Christian Horner reveals Red Bull’s ultimate F1 motive after killer question asked

Jamie Woodhouse
Christian Horner on the grid at the Dutch Grand Prix.

Christian Horner with the Red Bull RB19.

Christian Horner has outlined the ultimate motive behind Red Bull’s presence in F1, revealing it is about “passion” and the ultimate marketing platform compared to carmakers Mercedes and Ferrari.

Red Bull was already established as a sponsor in Formula 1 before taking the plunge of forming their own team, arriving on the grid in 2005 with Horner as team principal, a role he has held ever since.

Red Bull have cemented their place as one of the most successful teams in F1 history with six Constructors’ and seven Drivers’ titles, a trophy cabinet looking likely to expand further with Red Bull having re-established their dominance in F1’s ground effect era.

Red Bull in F1 for ‘passion’ and ‘marketing’

When speaking to CNBC, Horner was asked directly why Red Bull are in Formula 1, considering Red Bull GmbH is an energy drinks company, not a car manufacturer like Mercedes or Ferrari.

Red Bull even has two teams, their main team and junior outfit, set to be rebranded away from its current AlphaTauri identity.

Horner explained the spark comes from a “passion” for racing and Formula 1 held by the shareholders, while it is also “the perfect platform to market their brand.”

Asked why Red Bull needs a Formula 1 team, Horner replied: “Well, because I think the shareholders, they’ve always been passionate about racing and Formula 1 and they saw it as the perfect platform to market their brand.

“It’s the most-viewed sport in the world outside of the Olympic Games and the football World Cup. But of course, they only happen every four years. Formula 1 is every two weeks.

“So the global reach that we’re achieving, the followers that we have, it’s the best possible way, not just for Red Bull, but for any partner associated with us to promote their brand.” recommends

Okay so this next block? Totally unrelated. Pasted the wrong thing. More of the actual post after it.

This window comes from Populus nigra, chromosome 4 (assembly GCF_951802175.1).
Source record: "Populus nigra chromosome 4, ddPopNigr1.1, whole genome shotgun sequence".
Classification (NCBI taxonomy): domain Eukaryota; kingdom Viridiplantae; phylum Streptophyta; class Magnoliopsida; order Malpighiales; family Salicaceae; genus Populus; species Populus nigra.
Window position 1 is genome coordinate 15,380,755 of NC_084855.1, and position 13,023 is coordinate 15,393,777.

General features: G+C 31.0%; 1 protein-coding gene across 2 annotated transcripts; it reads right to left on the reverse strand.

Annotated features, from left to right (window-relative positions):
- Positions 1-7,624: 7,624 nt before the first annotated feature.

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Horner was then asked whether Formula 1 is a profitable venture for Red Bull, as he proceeded to stress its efficiency compared to more standard means of advertising.

And with Formula 1 experiencing a popularity boom, a budget cap on team spend in operation and another to cover the power unit manufacturers to potentially arrive for 2026, Horner believes Red Bull’s F1 presence is only going to become more valuable.

“It depends how you view it,” said Horner when pressed on Red Bull’s F1 profitability.

“In terms of the recognition for the brand globally, what that would cost to advertise, absolutely it’s a huge success in the amount that it’s promoting the Red Bull brand.

“And I think as the sponsorship and partnerships and the income improves, and cost caps take effect on both chassis and engine in Formula 1, it becomes a much more sustainable business.

“And we’re seeing the intrinsic value of Formula 1 teams just increase dramatically.”

Red Bull and star driver Max Verstappen will be out for further title glory in F1 2024, as Verstappen looks to match Sebastian Vettel’s Red Bull achievement of four World Championships in a row.

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